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Sunday, August 20, 2017

In his first visit to a mosque as president on Wednesday, Barack Obama condemned surging Islamophobia on the right and sought to assuage fears of persecution in the American Muslim community. His speech, delivered at the Islamic Society of Baltimore, drew attention to the long history of Islam in the United States and reassured American Muslims that they are an integral part of the country’s present and future.

“This is a struggle between the peace-loving, overwhelming majority of Muslims around the world and a radical, tiny minority. And ultimately, I’m confident that the overwhelming majority will win that battle,” said the president. “Muslims will decide the future of your faith.”

Obama was calm and collected, showcasing the qualities that delight his supporters. Unlike the Republican Party’s presidential contenders, he did not encourage fear, but sought to outline what Muslims and non-Muslims in this country can do together. While he didn’t put the full onus on Muslims to combat religious extremism in their community, he said they are best situated to take a leading role in the fight.  But non-Muslim Americans also had a responsibility to reject hatred and fear-mongering.

“We can’t be bystanders to bigotry,” Obama said. “And together, we’ve got to show that America truly protects all faiths.”

Obama articulated his own understanding of the concerns of the American Muslim community as well. “Some of them are parents,” he said, speaking of Muslim-Americans with whom he had met, “and they talked about how their children were asking: ‘Are we going to be forced out of the country, or, are we going to be rounded up? Why do people treat us like that?’ Conversations that you shouldn’t have to have with children — not in this country. Not at this moment,” he said.

Obama’s steadfastness in defending Muslims from bigotry and racism has reassured American Muslims in a time of deep anxiety. Reports of hate crimes have shot up following the San Bernardino shootings and the attacks in Paris. Republican presidential candidates promote Islamophobic and racist views of Muslims. Armed “protesters,” overly zealous in exercising their First and Second Amendment rights, fan the flames of incitement by protesting outside mosques.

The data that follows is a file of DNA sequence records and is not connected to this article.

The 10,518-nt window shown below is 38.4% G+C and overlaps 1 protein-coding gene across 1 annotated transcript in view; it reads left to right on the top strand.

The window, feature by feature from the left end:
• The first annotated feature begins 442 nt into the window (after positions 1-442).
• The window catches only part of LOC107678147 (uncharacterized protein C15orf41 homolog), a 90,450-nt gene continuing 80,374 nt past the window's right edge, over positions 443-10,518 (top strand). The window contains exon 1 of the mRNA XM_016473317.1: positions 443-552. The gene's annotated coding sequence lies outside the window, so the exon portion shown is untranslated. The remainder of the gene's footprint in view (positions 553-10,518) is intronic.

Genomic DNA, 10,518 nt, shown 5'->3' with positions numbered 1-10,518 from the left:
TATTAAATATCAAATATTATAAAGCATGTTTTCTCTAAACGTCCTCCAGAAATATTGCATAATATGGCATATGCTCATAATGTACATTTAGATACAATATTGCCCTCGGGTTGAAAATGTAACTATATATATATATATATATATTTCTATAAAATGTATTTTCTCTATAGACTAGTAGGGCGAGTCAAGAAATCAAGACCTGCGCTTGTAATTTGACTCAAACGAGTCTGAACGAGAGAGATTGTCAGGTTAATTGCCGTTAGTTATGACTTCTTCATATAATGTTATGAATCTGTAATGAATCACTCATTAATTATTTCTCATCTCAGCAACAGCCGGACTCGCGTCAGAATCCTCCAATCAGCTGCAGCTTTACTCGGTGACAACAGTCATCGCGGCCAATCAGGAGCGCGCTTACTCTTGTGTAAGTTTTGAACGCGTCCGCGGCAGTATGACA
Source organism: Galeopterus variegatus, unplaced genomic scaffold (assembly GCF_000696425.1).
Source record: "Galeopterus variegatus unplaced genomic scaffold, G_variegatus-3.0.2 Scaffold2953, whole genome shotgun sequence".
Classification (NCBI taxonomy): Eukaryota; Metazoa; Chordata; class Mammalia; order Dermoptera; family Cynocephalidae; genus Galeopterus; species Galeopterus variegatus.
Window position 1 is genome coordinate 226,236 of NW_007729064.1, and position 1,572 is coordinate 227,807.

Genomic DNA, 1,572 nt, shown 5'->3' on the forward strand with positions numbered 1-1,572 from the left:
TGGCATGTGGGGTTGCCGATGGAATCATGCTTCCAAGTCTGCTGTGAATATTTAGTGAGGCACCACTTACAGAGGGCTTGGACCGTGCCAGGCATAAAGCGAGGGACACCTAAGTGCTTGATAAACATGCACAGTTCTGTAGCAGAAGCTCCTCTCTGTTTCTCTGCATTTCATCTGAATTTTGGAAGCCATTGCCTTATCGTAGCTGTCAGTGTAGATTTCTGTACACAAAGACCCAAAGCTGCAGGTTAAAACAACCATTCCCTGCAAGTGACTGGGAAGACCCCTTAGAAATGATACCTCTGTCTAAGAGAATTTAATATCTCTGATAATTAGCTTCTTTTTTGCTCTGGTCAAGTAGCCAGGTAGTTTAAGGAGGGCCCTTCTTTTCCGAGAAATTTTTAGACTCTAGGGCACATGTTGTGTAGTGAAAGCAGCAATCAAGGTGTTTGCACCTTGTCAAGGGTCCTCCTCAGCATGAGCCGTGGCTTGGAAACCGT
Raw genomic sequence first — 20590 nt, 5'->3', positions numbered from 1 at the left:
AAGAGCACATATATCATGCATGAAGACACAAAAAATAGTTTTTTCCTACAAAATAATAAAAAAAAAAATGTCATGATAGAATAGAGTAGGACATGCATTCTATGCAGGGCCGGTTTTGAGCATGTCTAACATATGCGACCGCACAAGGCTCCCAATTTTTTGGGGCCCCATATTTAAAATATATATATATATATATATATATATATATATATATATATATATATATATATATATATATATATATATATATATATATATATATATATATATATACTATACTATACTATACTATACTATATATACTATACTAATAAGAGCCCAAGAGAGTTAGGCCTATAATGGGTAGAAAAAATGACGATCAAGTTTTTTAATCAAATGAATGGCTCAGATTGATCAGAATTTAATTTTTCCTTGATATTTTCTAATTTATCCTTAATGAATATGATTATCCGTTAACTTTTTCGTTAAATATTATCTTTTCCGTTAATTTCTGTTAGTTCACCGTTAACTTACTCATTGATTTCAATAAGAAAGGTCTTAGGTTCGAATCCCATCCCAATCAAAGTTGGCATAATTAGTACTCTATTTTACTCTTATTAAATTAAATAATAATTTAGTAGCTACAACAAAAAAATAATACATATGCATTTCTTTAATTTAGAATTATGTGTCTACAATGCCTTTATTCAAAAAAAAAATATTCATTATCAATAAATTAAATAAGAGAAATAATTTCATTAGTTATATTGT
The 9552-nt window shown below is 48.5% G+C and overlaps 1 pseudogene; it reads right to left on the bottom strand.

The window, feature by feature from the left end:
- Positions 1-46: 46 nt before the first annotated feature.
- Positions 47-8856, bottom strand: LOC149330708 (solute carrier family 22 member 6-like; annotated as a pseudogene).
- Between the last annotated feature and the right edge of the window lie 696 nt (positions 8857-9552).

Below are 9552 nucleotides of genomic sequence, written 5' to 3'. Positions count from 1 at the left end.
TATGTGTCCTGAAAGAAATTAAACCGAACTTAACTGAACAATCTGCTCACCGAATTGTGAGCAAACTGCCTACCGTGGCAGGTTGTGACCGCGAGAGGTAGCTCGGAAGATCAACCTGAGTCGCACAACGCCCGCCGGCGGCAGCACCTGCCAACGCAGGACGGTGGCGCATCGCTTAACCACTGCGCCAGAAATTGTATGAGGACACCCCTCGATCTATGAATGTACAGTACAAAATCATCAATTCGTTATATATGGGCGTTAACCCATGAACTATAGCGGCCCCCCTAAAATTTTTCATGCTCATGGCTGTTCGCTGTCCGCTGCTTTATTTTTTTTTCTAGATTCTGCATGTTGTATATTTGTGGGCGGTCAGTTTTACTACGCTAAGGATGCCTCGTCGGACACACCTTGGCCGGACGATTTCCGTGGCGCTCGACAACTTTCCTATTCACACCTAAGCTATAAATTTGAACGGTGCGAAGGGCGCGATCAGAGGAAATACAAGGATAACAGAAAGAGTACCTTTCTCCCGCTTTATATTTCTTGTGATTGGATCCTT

By giving a speech in a mosque, Obama revealed that Islamic centers are like any other place of worship in America. “Think of your own church, or synagogue, or temple, and a mosque like this will be very familiar. This is where families come to worship and express their love for God and each other,” he said. “There’s a school where teachers open young minds. Kids play baseball and football and basketball — boys and girls — I hear they’re pretty good. Cub Scouts, Girl Scouts meet, and recite the Pledge of Allegiance here.”

According to Obama, there is no doubting Islam’s compatibility with American values, even as he referred to his own Christian faith. He even poked fun at continuously unfounded accusations that he’s secretly Muslim, saying Thomas Jefferson’s opponents tried to foment opposition to him by spreading rumors that the Virginian president was a Muslim, too.

Obama discussed terrorism at length as a concern to all Americans, Muslim or not. Many Muslims feel they have been asked to bear an unfair burden to condemn attacks by ISIS and other groups, while the same is not required of white Americans when white men shoot up churches or abortion clinics. According to the FBI, 94 percent of domestic terrorism incidents have not involved Muslims.

At a time when Donald Trump and his followers demand exclusion of Muslims from the U.S. to combat terrorism, fomenting open religious and ethnic bigotry, Obama’s speech offered a strong message of inclusion. To Obama, Islam is as American as apple pie, telling Muslims: “If you’re ever wondering whether you fit in here, let me say it as clearly as I can, as President of the United States: You fit in here — right here. You’re right where you belong. You’re part of America, too. You’re not Muslim or American. You’re Muslim and American.”

If there ever was a moment when Muslims in America found their very own Defender of the Faith, they found him today — speaking plainly at a mosque in Baltimore.

Photo: U.S. President Barack Obama greets students after his remarks at the Islamic Society of Baltimore mosque in Catonsville, Maryland February 3, 2016. REUTERS/Jonathan Ernst

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